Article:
Australian adviser shows skills in Nepal

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Sometimes when you get a bit fed up with the system at home, it pays to take a look further afield to reposition your perspective.

Risk specialist Meike Suggars learnt that lesson this year. Suggars is an authorised rep for Synchron, and partner at Suggars Associates with her father Jeff Suggars. She joined the business in 2009, following seven years in marketing, as part of her dad’s succession plan. However, before taking over the business completely, Suggars thought she would see a bit of the world.

For two weeks in July this year, Suggars spent time in Nepal, putting her financial planning and marketing skills to good use.

She says that her friend established a charity in Nepal called Seven Women, which gives disabled, widowed and divorced women handicraft skills, then imports and sells their products in Australia. Despite being “inspired” and “motivated”, the women didn’t know how to create a plan, but that’s where Suggars came in.

Using the same skills that she applies to her financial advice business, Suggars says that she asked the same sort of questions and took her usual approach of looking at the bigger picture.

“Using those skills that I apply when talking to a client…We translated that into helping them create an action plan and help them prioritise certain areas that needed resources.”

The experience opened her eyes up to how things are in Australia, particularly when it comes to female equality.

“We talk about how women have low levels of super and our incomes aren’t necessarily equal yet. We still obviously have a lot of issues to address in terms of gender equality here in Australia, but seeing it there in Nepal really took my understanding of that to a whole new level,” she says.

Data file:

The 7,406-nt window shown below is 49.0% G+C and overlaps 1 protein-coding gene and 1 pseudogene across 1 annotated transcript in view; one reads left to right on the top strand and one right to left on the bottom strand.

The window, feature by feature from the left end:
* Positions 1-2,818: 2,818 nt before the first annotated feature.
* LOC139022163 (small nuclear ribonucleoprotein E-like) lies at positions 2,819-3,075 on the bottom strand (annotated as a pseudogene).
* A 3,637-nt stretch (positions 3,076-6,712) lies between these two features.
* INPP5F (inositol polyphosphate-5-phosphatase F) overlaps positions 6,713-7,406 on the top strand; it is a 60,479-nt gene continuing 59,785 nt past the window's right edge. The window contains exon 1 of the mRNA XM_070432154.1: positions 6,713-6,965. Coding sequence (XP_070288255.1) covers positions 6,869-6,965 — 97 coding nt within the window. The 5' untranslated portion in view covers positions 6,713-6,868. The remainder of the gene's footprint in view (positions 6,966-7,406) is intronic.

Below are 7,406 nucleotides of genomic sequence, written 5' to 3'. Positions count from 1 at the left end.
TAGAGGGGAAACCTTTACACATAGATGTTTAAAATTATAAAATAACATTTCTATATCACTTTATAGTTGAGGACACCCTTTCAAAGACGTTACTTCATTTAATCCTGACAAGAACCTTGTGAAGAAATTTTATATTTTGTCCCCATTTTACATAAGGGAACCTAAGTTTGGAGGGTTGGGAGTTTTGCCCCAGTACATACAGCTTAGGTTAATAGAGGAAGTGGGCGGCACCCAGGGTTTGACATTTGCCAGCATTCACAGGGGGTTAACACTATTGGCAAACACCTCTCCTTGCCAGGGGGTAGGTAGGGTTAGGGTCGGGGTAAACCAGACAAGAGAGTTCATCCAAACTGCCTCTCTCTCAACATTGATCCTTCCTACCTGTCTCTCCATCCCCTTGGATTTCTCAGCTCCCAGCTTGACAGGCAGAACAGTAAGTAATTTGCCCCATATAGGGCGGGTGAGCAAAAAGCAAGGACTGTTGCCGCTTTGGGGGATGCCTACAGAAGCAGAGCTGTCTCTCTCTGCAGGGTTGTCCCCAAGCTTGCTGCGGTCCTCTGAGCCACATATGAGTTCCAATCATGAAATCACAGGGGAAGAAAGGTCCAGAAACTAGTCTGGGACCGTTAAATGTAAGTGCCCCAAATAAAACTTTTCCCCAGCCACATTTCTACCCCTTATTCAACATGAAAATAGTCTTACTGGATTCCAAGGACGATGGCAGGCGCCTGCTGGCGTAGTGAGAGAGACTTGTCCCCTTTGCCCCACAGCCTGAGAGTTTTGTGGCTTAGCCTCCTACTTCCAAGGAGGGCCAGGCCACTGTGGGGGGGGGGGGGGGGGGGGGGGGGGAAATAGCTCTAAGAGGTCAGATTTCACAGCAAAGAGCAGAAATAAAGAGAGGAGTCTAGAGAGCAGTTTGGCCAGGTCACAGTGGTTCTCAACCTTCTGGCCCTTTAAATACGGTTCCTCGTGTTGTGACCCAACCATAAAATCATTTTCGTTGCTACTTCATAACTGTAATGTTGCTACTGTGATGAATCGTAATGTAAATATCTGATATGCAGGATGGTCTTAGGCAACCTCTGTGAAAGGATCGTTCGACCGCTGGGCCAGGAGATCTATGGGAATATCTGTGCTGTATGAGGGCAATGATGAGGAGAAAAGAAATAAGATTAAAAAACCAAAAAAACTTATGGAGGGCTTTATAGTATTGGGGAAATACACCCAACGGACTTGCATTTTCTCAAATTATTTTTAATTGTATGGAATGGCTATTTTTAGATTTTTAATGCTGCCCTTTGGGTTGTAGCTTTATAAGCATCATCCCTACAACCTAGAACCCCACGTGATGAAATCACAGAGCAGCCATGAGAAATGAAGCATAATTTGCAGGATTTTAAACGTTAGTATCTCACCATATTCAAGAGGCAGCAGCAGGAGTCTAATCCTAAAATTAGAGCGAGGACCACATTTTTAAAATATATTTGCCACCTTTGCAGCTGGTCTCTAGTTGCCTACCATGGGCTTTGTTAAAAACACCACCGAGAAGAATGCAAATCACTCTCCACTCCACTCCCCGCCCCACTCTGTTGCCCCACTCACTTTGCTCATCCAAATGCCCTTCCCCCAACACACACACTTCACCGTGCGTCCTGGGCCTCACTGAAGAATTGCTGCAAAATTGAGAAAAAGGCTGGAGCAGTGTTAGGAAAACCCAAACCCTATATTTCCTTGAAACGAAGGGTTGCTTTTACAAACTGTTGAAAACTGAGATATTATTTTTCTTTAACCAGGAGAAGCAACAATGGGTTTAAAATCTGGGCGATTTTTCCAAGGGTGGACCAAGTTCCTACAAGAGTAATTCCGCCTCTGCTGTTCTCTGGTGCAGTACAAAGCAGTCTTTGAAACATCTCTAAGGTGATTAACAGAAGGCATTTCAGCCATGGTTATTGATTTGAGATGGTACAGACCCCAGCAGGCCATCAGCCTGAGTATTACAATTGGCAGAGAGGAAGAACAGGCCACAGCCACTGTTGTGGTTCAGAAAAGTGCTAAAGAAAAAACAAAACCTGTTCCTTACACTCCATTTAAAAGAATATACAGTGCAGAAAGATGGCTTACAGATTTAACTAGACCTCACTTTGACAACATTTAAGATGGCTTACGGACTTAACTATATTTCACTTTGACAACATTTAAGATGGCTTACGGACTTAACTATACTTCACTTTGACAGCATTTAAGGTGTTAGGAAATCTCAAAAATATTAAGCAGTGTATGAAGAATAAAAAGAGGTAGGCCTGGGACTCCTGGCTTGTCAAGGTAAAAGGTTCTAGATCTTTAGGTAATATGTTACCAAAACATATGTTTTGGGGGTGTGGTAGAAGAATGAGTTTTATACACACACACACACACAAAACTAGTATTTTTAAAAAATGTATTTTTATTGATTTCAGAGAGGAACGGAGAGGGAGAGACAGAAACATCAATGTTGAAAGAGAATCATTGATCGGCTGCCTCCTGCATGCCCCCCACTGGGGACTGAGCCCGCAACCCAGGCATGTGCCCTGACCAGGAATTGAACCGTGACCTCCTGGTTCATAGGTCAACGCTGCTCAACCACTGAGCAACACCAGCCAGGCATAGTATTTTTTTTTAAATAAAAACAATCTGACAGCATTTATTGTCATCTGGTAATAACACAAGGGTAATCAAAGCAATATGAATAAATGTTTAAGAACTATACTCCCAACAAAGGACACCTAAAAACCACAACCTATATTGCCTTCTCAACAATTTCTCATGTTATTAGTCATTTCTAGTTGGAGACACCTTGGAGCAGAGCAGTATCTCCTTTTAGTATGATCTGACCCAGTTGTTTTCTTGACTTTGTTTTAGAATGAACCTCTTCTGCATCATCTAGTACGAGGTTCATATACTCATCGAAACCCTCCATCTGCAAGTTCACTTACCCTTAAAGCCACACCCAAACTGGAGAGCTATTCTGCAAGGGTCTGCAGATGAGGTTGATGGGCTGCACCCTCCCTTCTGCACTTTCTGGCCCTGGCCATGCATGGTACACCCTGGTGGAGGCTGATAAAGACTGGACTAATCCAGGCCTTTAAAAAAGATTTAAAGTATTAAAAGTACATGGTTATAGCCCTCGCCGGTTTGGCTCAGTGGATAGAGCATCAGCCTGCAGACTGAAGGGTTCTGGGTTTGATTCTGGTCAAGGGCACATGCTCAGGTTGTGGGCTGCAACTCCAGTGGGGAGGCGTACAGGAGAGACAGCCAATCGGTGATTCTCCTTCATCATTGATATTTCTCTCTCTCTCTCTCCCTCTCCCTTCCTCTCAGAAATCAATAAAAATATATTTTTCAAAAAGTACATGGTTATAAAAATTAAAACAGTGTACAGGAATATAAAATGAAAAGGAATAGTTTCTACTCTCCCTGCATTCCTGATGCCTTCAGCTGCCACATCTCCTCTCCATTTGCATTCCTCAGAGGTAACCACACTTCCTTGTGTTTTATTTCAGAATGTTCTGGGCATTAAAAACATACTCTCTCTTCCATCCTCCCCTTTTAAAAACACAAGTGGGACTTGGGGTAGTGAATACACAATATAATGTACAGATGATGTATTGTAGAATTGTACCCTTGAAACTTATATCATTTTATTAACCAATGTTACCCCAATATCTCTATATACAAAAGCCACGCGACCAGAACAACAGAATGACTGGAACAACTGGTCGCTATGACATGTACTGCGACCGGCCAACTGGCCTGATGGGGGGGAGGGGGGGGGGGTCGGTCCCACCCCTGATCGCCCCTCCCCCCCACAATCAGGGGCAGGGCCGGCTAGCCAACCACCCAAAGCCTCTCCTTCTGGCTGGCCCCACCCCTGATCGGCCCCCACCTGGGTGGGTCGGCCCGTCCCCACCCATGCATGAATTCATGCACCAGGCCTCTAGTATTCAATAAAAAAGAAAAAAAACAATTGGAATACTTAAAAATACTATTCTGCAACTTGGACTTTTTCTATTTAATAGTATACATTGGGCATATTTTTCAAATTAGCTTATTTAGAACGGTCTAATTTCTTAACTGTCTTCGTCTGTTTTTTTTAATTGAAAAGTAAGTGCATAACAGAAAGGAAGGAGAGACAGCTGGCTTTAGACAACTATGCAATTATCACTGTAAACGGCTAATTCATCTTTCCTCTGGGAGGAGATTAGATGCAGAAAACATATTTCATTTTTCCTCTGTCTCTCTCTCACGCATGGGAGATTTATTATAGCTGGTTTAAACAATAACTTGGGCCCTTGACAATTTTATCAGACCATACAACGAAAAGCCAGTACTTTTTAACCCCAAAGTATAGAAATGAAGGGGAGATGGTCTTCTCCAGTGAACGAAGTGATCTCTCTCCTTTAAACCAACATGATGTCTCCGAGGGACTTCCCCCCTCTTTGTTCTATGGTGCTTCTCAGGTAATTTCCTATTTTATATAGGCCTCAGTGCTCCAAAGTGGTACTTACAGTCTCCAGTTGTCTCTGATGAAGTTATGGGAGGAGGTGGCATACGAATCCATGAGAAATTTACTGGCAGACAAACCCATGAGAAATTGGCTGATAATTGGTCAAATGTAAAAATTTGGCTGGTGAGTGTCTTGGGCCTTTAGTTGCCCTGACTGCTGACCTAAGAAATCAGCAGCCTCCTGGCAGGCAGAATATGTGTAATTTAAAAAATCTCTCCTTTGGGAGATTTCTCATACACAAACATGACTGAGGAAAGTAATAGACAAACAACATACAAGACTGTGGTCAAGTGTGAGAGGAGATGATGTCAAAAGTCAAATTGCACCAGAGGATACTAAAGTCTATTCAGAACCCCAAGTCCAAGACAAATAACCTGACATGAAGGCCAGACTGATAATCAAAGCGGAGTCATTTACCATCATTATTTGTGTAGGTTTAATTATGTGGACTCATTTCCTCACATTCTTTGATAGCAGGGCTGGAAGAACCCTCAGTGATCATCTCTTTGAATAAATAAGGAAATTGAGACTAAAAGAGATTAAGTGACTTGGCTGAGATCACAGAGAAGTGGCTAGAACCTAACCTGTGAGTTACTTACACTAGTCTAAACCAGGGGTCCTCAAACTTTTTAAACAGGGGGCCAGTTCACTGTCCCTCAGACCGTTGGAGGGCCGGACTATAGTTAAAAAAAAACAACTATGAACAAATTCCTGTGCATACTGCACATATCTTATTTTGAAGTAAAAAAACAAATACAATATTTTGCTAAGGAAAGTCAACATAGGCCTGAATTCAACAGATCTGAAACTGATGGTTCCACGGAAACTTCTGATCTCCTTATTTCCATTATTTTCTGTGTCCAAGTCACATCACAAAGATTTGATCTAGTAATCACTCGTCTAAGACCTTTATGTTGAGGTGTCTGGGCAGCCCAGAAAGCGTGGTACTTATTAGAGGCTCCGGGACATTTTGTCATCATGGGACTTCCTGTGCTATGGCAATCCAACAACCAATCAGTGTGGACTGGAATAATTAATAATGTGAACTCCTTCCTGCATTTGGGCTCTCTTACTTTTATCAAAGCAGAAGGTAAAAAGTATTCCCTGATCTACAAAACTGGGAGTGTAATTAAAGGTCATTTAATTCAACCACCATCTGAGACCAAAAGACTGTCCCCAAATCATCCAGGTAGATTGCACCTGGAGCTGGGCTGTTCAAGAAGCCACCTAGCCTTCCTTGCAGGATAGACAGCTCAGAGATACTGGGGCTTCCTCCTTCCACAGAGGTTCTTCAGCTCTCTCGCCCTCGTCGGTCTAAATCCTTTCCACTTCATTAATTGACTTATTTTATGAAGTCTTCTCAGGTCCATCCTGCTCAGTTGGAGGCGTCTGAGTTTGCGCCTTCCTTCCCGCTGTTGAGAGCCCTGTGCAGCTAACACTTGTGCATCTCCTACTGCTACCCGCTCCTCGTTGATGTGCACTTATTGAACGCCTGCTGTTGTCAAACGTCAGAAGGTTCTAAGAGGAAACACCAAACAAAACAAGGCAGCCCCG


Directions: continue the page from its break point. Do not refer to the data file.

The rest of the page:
“I love risk and I love risk because of the certainty it gives my clients. In a way this trip cemented that for me because I got to see how little people live with comfortably and happily…We spend so much time trying to figure out how to make more money and it’s often not about making more, it’s just about knowing how to do more with what we’ve got.

“So that really did have an impact on what I prioritise personally, as well as the sort of conversations I have with clients.”

As a risk adviser, the most frustrating thing for Suggars, back in Australia, is the constant blame being placed on advisers for problems within the industry that are outside their control.

The sustainability of insurance companies and the ‘so-called’ churning issue are a couple of the gripes she has to contend with. She says that if insurance companies are facing a sustainability issue then it’s not good for her as a risk adviser, but it’s hard to fix a problem without knowing what’s causing it.

“I’d love to see FSC start tracking the reasons behind lapses and give us a standard definition across the industry about what constitutes a lapse. Is a death claim a lapse? Is an income protection policy that expires at the age of 65 a lapse? Give us some definitions that are firm definitions that we can all work to.”

  • carl on 26/09/2013 9:57:47 AM

    Excellent insight by Meike. There is a disconnect in a lot of areas of living and the statistics on risk sustainability is but one albeit an important one.
    I have been reading about ASIC dealing with 'rogue' advisers and good on them for that BUT they do let down consumers that have a genuine gripe because of their systems, processes and personnel.

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